chemistry question #2160



Sean M. North, a 30 year old male from Oregon City asks on June 29, 2004,

Q:

In a frying pan, when olive oil is added to butter and heated, according to some cookbooks and chefs, the butter solids do not burn. Why is this? Why is it that olive oil appears to be the only oil to have this effect on butter solids?

viewed 13361 times

the answer

Sean North answered on August 11, 2005, A:

[Editor: we tried it in the kitchen and found that if the oil was hot enough the butter solids browned as usual. The original questioner who was learning to be a chef at the time eventually answered his own question as follows.]

After experimentation I discovered that indeed the olive oil didn't prevent the butter solids(fat) from burning, but it did prolong the time it took for the butter solids(fat)to burn. Here's how it works. Start with oil(it doesn't have to be olive oil as was believed)in a hot pan. Add butter. As the butter melts the water in it floats to the top of the oil. Then the butter solids(fat) float on top of the water. The water acts as an insulating barrier between the hot oil and the butter solids(fat). As long as the water is there the butter solids don't brown. Eventually, the water does evaporate through boiling and the butter solids(fat) are exposed to enough heat to brown.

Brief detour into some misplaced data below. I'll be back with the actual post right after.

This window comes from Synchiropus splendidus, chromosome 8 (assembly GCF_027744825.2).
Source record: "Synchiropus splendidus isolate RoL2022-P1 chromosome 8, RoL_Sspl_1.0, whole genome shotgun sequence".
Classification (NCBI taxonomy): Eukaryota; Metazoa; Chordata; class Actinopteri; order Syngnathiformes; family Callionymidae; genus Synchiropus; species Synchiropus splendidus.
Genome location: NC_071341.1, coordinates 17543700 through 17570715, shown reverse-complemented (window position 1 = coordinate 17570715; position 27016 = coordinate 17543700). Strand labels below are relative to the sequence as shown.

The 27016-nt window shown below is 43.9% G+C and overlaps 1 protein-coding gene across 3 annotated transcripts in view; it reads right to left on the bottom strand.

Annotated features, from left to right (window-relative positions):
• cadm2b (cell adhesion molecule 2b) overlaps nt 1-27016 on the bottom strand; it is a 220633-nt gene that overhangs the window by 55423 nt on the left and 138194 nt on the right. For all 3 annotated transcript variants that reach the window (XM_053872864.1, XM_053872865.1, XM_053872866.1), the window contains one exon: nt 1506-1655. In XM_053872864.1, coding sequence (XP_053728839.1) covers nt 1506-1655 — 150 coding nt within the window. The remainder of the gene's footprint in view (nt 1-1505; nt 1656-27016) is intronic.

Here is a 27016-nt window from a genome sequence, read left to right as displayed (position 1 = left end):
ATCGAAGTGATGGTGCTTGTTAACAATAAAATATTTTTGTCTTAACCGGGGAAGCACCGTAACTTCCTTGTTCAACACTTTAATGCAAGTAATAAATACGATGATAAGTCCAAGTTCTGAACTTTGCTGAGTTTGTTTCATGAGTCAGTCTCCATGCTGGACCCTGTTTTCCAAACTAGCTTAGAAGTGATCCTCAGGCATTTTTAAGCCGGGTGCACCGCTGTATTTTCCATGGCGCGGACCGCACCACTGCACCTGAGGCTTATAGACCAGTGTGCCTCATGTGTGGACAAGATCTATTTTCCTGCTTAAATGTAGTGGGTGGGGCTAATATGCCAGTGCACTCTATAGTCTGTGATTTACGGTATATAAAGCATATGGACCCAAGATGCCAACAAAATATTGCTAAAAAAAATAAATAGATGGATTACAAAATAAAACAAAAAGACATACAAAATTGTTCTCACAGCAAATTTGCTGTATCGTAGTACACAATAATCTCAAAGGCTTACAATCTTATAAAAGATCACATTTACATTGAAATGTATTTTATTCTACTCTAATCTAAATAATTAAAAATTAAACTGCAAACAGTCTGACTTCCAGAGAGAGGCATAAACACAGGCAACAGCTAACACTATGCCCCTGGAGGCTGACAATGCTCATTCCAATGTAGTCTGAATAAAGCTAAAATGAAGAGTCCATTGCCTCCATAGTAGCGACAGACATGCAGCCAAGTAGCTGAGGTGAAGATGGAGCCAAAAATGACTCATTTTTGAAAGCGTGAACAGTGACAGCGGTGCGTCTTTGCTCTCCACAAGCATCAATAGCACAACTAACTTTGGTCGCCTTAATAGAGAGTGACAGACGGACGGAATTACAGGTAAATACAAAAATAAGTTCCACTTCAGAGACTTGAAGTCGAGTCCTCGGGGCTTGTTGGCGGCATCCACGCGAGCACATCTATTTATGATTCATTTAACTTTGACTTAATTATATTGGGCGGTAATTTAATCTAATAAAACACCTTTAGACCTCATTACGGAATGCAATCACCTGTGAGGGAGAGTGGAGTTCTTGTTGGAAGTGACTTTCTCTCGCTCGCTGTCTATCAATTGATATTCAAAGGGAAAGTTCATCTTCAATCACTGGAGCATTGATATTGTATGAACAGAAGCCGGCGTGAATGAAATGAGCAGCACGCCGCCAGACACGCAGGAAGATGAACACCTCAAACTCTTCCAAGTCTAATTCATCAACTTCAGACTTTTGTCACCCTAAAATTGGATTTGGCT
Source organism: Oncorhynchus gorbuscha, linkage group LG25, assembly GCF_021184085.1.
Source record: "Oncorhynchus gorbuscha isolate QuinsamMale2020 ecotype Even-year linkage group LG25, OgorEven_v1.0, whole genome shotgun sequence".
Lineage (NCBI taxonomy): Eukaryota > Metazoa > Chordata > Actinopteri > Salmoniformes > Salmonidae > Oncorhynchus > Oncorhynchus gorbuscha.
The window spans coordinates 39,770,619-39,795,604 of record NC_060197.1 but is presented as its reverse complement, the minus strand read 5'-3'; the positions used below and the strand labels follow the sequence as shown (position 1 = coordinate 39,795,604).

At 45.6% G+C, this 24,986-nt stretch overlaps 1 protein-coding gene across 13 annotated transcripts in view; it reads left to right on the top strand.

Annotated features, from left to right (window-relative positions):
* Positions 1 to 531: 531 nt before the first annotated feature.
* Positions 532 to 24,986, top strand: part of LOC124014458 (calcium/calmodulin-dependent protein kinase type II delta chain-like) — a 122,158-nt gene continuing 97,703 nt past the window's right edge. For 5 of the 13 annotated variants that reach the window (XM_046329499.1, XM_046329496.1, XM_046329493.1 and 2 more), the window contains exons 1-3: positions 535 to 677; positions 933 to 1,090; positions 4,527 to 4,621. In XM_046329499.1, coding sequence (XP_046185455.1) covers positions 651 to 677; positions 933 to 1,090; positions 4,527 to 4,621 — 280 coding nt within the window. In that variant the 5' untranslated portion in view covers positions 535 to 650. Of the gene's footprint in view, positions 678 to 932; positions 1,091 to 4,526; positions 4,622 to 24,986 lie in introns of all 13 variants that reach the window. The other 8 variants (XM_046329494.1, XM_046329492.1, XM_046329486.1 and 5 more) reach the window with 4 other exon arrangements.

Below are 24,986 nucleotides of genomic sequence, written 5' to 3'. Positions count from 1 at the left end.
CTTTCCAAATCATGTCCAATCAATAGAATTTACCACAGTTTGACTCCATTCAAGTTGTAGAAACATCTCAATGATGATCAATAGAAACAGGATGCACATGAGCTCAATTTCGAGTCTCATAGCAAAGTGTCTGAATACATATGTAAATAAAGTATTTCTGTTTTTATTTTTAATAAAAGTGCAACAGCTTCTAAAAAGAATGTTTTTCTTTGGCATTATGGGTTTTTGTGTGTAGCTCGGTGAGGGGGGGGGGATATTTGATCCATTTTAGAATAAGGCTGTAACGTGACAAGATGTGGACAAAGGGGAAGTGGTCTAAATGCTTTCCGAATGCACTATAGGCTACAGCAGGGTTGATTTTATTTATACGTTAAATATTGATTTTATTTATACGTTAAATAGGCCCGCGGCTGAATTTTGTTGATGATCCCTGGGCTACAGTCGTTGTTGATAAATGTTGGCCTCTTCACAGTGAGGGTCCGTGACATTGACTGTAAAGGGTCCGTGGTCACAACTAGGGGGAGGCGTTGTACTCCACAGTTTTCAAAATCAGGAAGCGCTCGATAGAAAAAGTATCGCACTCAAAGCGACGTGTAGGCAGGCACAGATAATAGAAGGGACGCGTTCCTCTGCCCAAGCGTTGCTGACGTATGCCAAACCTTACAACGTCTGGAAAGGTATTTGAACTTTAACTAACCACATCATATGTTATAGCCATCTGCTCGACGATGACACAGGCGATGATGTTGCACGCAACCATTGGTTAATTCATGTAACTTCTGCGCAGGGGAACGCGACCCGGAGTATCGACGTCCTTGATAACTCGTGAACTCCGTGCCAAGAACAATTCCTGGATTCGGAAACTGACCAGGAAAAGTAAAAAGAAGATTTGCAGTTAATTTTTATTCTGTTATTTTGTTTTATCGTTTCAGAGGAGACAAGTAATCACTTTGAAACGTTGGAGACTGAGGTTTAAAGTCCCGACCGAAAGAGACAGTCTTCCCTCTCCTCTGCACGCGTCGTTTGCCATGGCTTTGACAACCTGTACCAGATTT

Add to or comment on this answer using the form below.
(required)
(required if you would like a response)
Note: All submissions are moderated prior to posting.
If you found this answer useful, please consider making a small donation to science.ca.